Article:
"Remembered with pride for his efforts on behalf of Irish traditional music" he led the kind of extraordinary pioneering American life that nowadays is no longer possible
Francis O'Neill led the kind of extraordinary pioneering American life that nowadays is no longer possible, all of which is detailed in the fascinating new memoir "Chief O'Neill's Sketchy Recollections of an Eventful Life in Chicago," published by Northwestern University Press.
Born in West Cork on August 27 in 1848, at the age of 17 he boarded a passing ship that took him from Alexandria, Egypt to Yokohama, Japan - and to all stops in between.
For a young Irish man born during the darkest years of the Famine, how he must have relished the dazzling adventure his life had suddenly become.
The youngest of seven children in the townland of Tralibane (near Bantry Bay) he was the son of a prosperous gentleman farmer and he grew up in a largely Irish-speaking society in which music, song, and dance were an integral part of his world.
The music that he learned in Ireland, he wrote years later, was a rich gift that fortified him for the rest of his life. Growing up in Ireland had given him a passion for justice, and it had left him with an indelible love of Irish music.
His maternal grandfather Donal O'Mahony was known for keeping an open house for traveling musicians, and like his parents and sisters, young O'Neill was a terrific singer himself.
As a boy, he began learning the wooden flute and the tin whistle, skills that taught him to read music quite proficiently years later in America, but as a man, he would become the greatest influence on modern Irish traditional dance music in the 20th century.
Simple human joy, in music and in discovery, animate every page of the newly published memoirs he left behind, which have been edited by his great-granddaughters Mary Lesch and Ellen Skerrett.
That joy in discovery is perhaps best underlined by the fact that O'Neill carried his tin whistle with him at all times, in case he heard a new tune and wanted to learn it on the spot. It was that impulse of delight that marked his character and it won him many friends as the years went on.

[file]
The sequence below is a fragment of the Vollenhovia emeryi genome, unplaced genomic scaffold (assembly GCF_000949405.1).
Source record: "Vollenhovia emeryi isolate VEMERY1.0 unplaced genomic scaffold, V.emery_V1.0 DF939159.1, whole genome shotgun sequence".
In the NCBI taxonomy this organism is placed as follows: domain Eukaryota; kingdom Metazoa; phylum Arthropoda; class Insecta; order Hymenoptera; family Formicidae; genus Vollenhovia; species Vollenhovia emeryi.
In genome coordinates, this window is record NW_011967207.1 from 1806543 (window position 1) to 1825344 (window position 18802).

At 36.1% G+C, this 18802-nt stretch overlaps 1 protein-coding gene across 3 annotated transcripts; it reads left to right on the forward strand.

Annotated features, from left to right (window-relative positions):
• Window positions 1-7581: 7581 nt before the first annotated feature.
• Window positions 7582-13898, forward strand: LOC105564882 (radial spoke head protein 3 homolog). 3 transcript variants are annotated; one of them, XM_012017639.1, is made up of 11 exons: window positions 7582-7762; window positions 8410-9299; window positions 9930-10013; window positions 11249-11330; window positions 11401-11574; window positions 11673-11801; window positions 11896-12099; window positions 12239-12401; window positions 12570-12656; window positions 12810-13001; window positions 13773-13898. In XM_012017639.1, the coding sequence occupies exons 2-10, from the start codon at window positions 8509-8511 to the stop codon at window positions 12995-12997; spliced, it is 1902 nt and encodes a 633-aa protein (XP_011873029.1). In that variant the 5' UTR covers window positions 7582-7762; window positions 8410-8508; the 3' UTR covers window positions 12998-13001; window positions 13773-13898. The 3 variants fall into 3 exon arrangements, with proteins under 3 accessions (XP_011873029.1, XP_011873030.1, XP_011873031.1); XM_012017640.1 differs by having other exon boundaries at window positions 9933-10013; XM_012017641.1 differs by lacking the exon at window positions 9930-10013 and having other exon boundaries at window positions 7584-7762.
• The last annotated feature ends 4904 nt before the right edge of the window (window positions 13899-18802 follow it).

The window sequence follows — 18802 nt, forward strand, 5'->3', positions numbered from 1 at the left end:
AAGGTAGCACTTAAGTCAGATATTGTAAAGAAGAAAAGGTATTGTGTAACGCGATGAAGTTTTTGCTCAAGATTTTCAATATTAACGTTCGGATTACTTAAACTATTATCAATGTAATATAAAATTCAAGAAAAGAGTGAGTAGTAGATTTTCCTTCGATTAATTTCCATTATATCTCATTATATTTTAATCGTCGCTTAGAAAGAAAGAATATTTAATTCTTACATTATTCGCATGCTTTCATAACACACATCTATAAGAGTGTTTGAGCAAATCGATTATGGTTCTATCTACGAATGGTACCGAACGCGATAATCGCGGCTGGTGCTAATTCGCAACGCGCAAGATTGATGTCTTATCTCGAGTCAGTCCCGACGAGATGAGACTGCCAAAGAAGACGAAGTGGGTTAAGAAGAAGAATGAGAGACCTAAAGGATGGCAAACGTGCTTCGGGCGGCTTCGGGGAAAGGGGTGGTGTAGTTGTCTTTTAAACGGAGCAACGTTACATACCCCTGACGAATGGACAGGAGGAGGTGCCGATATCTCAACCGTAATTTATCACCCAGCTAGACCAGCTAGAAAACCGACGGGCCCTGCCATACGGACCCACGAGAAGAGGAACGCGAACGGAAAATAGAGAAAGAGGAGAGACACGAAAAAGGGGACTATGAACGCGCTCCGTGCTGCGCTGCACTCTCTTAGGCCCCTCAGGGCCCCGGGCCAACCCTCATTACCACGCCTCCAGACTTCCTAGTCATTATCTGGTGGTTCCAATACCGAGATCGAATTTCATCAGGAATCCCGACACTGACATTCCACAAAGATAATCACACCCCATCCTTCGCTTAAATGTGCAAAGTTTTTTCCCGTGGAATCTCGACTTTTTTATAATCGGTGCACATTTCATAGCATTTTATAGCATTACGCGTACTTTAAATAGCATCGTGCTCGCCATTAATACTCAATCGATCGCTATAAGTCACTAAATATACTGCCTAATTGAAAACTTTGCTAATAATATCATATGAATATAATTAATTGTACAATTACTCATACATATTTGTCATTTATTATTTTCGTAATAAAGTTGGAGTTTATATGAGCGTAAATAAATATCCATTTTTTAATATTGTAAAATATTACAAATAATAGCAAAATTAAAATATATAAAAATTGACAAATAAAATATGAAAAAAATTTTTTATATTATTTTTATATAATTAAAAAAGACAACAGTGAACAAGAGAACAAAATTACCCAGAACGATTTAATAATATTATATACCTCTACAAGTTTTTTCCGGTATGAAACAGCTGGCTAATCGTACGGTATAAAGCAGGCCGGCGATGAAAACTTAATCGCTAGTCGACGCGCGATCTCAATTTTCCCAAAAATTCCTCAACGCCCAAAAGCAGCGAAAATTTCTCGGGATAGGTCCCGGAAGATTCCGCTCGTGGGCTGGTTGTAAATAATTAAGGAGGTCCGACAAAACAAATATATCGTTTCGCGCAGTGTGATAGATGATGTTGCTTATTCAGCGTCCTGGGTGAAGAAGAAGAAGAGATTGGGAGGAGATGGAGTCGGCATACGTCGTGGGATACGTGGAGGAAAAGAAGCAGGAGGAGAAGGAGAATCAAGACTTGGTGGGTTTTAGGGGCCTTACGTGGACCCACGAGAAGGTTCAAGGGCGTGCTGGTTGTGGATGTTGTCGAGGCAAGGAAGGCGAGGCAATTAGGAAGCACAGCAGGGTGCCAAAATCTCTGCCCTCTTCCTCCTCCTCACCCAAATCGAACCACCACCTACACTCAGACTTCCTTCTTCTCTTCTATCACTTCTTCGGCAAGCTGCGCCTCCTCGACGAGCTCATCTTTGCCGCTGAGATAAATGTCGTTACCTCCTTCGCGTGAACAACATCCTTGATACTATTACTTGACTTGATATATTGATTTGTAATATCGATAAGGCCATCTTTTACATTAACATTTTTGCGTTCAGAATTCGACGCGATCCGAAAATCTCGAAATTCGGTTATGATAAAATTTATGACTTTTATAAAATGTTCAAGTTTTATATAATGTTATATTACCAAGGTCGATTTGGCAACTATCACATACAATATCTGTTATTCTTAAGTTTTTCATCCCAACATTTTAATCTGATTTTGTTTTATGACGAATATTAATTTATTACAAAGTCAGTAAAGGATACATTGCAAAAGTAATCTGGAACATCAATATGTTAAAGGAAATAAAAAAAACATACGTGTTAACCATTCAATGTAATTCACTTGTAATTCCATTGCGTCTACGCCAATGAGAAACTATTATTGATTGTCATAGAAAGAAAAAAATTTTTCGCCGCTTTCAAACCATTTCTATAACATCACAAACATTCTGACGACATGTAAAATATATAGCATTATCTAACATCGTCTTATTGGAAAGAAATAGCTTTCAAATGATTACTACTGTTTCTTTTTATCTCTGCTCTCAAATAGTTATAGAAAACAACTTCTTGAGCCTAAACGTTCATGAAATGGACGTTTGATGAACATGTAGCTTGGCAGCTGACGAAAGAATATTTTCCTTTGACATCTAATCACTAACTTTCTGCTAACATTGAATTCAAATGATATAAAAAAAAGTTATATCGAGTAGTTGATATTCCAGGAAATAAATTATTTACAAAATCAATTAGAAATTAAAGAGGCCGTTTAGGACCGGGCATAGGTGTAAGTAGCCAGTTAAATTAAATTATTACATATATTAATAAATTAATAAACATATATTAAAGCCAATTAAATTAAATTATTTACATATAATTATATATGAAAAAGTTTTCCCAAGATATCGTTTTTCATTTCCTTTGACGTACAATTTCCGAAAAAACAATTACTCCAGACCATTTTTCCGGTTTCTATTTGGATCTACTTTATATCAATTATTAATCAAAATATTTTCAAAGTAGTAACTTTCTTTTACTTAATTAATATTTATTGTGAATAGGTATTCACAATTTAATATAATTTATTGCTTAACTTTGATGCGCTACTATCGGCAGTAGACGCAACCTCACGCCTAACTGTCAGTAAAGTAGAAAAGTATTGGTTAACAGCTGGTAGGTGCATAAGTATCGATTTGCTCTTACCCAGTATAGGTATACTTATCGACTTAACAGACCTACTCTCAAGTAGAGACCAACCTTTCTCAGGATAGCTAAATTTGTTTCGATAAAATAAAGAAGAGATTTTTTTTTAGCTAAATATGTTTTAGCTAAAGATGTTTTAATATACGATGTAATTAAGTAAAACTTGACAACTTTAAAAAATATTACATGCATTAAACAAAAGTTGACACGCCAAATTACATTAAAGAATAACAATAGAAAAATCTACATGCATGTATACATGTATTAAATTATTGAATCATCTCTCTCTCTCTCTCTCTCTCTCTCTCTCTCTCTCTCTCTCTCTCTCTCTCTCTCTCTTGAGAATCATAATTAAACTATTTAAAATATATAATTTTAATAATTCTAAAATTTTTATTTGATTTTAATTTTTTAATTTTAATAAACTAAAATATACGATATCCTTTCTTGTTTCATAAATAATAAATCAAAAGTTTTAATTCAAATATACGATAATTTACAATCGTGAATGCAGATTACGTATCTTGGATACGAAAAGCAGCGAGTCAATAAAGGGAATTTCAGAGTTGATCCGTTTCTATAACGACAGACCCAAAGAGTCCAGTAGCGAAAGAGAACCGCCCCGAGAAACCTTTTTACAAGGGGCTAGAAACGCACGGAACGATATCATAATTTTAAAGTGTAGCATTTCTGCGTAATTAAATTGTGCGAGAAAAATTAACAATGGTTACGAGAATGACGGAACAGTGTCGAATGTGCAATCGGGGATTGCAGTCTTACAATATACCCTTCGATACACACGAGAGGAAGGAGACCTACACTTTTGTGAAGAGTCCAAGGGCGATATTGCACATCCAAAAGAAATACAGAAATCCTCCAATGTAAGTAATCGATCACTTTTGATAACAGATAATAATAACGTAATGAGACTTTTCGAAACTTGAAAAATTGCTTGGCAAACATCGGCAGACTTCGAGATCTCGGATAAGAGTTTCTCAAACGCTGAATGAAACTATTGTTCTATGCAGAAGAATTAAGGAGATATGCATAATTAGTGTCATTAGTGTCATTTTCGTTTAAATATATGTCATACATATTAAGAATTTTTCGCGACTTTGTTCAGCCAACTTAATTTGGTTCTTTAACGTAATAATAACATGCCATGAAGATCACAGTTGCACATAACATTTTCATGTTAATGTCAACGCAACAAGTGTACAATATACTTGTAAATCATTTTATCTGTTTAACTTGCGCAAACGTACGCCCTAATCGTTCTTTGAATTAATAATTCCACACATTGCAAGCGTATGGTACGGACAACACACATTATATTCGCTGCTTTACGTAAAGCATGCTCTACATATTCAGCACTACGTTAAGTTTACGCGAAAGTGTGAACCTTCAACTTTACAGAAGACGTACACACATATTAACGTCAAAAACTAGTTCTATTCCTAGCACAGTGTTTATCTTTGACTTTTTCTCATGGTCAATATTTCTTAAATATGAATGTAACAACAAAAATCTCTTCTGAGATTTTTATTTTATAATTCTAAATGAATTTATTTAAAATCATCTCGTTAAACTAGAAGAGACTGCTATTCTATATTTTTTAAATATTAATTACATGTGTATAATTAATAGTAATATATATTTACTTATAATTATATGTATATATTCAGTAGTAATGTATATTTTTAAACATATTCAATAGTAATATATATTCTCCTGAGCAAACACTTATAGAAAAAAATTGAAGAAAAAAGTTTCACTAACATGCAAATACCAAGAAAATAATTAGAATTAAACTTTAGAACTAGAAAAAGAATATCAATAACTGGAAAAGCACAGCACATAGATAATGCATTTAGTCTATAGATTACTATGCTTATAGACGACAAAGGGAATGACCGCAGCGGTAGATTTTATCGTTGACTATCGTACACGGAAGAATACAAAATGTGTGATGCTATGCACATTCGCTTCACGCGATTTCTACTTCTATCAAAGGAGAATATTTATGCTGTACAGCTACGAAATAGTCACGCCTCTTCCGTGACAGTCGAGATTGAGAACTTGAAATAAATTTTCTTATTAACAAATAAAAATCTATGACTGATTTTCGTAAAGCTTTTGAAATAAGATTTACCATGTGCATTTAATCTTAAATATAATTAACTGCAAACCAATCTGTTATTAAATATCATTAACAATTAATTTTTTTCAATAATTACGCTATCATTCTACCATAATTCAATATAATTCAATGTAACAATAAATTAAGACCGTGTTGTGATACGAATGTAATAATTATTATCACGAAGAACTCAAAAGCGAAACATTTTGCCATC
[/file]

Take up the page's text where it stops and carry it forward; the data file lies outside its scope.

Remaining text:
As the new book reveals, O'Neill picaresque travels took him across every continent on earth, which he recalls in vivid detail - from the first shot of sake to an encounter with Chinese pirates.
Equally, his pleasure in the still largely unexplored beauty of the United States leaps from the pages. An afternoon's sailing on the Great Lakes is so vividly recalled that you can actually see him, a young boy out of Cork whose life showed him wonders, and his grateful appreciation of the fact is always evident, too.
Like many young vagrant Irish men of the period, with no connections and no sponsors to speak on his behalf, O'Neill worked first for the railroad and then in the lumber yards before joining the Chicago police force in 1873.
In his first month on the beat, a notorious local criminal named John Bridges shot him in the back. With the bullet lodged near his spine (where it would remain for the rest of his life), O'Neill chased Bridges down and arrested him.
It was a legendary beginning to a trailblazing career. O'Neill's hard work and tough character paid off when he was appointed to the highest rank of general Superintendent or chief of police in April 1901. At the time Chicago was the largest and most violent city in the U.S., but O'Neill was more than effective at driving out the corruption, gambling, and prostitution.
In 1901, a local newspaper article reported that three of the city's most dangerous thieves voluntarily left by train because "this town is too tough for graft while O'Neill is chief of police."
During his 32 years on the force, O'Neill devoted his private life to his passion for the traditional music of his homeland, a tradition that he knew was in danger due to the effects of the Great Famine and the subsequent mass emigration.
Working against time, O'Neill helped establish the Irish Music Club of Chicago, with himself as president, and he seized every opportunity he could for the promotion and performance of it.
With the help of many collaborators, he also collected over 2,000 tunes in manuscript, which would result in the 1903 publication of O'Neill's Music of Ireland. Containing 1,850 melodies, at the time it was the largest collection Irish music ever printed.
Today he is remembered with pride for his efforts on behalf of Irish traditional music, and this remarkable book gives us a rare glimpse at the extraordinary individual who undertook it.
* Originally published in 2008.